44-15555 - Luftkriegsarchiv Köln

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Crashes > of the USAAF
Taken from:
359th Fighter Group by Jack H. Smith.
Page 78 + 79

The following day was another great day for the 359th, as two pilots of the 368th FS - Lt. David Archibald and Lt. Paul Olson - each became "aces in a day," a feat accomplished only once in Eight Air Force history. The group provided penetration, targeting and withdrawal support for B-17s attacking the marshalling yards at Cologne, and of the 53 Mustangs that took off from East Wrestham, only one returned. The rendezvous with the bombers took place over Hannut in Belgium, but the weather was so bad that more than 500 of the 985 bombers scheduled to take part in the mission had to return home. The "forts," escorted by the 359th, searched for favorable targets but turned back after 20 minutes without dropping their loads. The 359th was ordered to remain with the remaining bombers.
At 1300 hours and at an altitude of 32,000 feet, Lt. Olson became disabled by frozen ailerons and, accompanied by Lt. Archibald, went down to 10,000 feet to allow his controls to thaw.  At 1340 hours a radio message was received that more than 60 German fighters had been spotted between Kassel and Cologne, but the 359th was ordered to remain with its formations.
Archibald and Olson headed toward Cologne to investigate the report and soon spotted a B-17 that had apparently crash-landed. Archibald radioed Olson that he would drop his fuel tanks on the bomber, and he instructed him to strafe the "fort" and set it on fire. As they approached the B-17, they saw someone disembark and called off the attack.
As Archibald went to take another look, camouflaged 20-mm anti-aircraft guns opened fire, and he was hit in the left thigh by a shell fragment - the pain muffled because his legs were still cold from the time he had spent at 32,000 feet.
Five minutes later, he and Olson spotted the enemy fighters, approached them from behind, took advantage of the element of surprise and attacked. As they attacked the Fw 190 formation from a 30-degree angle, Archibald quickly shot down two and Olson one. Strangely, the formation did not break up, so they swung out for another pass. This time they shot past the last plane, and Archibald shot down the leader of the next plane, while Olson shot down the leader's wingman.

Now the Fw 190s separated in the confusion, and during his third pass Archibald destroyed another bandit, while Olson recorded some good hits on his intended victim and took out the pilot. The empty Fw 190 collided with another, and both exploded.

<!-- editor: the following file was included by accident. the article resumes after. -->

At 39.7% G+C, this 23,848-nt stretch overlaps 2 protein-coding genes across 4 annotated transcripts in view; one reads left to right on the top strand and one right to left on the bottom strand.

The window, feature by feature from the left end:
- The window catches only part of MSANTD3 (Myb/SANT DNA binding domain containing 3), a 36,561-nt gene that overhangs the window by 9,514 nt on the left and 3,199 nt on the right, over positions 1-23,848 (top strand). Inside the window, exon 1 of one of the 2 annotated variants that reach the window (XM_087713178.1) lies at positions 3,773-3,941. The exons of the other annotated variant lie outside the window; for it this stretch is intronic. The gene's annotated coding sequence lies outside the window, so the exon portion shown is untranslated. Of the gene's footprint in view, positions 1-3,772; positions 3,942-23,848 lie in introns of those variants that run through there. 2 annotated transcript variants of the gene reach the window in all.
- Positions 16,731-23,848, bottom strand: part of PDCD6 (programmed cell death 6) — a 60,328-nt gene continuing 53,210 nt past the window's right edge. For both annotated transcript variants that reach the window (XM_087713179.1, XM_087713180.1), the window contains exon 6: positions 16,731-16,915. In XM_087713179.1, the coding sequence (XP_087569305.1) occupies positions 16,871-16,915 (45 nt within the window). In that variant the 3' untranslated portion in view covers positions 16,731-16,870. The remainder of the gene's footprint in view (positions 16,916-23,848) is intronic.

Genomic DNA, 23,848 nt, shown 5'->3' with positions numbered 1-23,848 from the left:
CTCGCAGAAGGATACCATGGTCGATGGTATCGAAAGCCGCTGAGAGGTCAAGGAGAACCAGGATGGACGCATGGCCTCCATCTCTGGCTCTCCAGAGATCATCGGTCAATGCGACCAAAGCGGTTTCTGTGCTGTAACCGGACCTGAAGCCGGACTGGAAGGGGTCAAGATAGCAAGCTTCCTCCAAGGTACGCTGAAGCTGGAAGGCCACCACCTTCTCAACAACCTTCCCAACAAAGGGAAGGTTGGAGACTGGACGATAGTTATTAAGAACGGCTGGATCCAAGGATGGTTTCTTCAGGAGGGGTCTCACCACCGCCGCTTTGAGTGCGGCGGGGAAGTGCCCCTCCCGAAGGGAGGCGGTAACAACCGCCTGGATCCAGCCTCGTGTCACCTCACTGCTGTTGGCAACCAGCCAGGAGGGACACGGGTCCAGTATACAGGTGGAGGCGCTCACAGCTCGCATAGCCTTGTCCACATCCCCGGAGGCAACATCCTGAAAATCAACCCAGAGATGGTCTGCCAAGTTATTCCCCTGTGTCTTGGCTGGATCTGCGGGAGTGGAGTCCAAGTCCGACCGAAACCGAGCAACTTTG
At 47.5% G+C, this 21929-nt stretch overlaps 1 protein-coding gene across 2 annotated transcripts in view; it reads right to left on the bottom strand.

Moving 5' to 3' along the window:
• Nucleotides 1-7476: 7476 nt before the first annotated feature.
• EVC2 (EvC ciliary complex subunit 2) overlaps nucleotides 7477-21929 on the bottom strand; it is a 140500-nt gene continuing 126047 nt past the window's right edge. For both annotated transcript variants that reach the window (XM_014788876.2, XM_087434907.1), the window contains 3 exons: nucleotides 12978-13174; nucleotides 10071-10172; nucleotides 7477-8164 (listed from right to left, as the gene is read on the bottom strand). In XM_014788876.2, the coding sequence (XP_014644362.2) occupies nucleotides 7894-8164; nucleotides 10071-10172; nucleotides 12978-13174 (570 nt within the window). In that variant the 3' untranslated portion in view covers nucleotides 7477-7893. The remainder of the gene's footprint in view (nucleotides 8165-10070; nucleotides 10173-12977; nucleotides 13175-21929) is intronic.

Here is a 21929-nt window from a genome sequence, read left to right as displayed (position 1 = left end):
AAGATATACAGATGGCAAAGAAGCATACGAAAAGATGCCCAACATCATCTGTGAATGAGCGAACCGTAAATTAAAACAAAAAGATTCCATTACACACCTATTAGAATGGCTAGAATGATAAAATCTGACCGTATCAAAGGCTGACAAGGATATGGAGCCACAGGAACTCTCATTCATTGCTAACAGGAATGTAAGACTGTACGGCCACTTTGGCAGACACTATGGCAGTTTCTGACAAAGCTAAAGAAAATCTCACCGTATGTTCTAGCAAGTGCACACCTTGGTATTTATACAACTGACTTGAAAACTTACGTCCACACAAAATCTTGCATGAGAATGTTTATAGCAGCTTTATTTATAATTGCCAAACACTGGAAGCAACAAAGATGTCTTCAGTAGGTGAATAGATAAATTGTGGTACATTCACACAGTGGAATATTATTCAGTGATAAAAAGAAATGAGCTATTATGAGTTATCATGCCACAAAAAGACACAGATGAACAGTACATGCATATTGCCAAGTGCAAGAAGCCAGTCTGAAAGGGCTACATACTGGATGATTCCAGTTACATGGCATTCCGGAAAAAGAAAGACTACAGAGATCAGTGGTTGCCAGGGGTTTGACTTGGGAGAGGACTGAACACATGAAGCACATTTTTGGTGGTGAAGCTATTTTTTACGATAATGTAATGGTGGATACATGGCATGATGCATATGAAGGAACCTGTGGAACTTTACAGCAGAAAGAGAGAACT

Maneuvering for a fourth attack, Olson saw flak fly up behind them but continued the attack.

Two Fw 190s attempted to intercept the Mustangs from the left and right, but collided head-on, becoming casualties nine and ten. Archibald fired more shells into the fuselage of another Fw 190, but the anti-aircraft guns had their range and both P-51s were hit. Olson's fighter exploded, and he was thrown into the open, covered by burning fuel and oil. He was able to fight the flames in time to pull the ripcord, and his parachute opened.
At Wahn, Olson was captured by the crew of an anti-aircraft battery and taken by ambulance to a front-line hospital at Hoffnungsthal near Rösrath.
Archibald, meanwhile, had passed out from blood loss from the earlier shrapnel wound, and his Mustang, damaged in combat, crashed and exploded. On impact, Archibald was thrown 100 feet from the wreckage and, amazingly, was found unconscious seven hours later - and he was taken to the same hospital where Olson was!

For two weeks he lay in the hospital at Hoffnungthal, enjoying only brief moments of consciousness. Archibald remembered someone mentioning Christmas and then Happy New Year. When he regained consciousness, he was shocked to find that he was a POW.
He passed out again, and not surprisingly, he was in pain from a vertebra broken in five places, eight broken ribs, a broken left shoulder blade, a broken right wrist and two bones in his right hand, and a fractured skull.

The next time he woke up, an air raid was in progress, and a hot piece of shrapnel smashed through an open window and hit his bad leg.
Archibald was moved to a room where Olson was in the next bed, and within a few days both were packed into railroad cars with 220 other Allied airmen and taken to Stalag 11B at Fallingbostel.
The camp was liberated on April 16, and Archibald limped to freedom on two sticks, where he required medical treatment for years to come.


1st Lt. David Barnes Archibald

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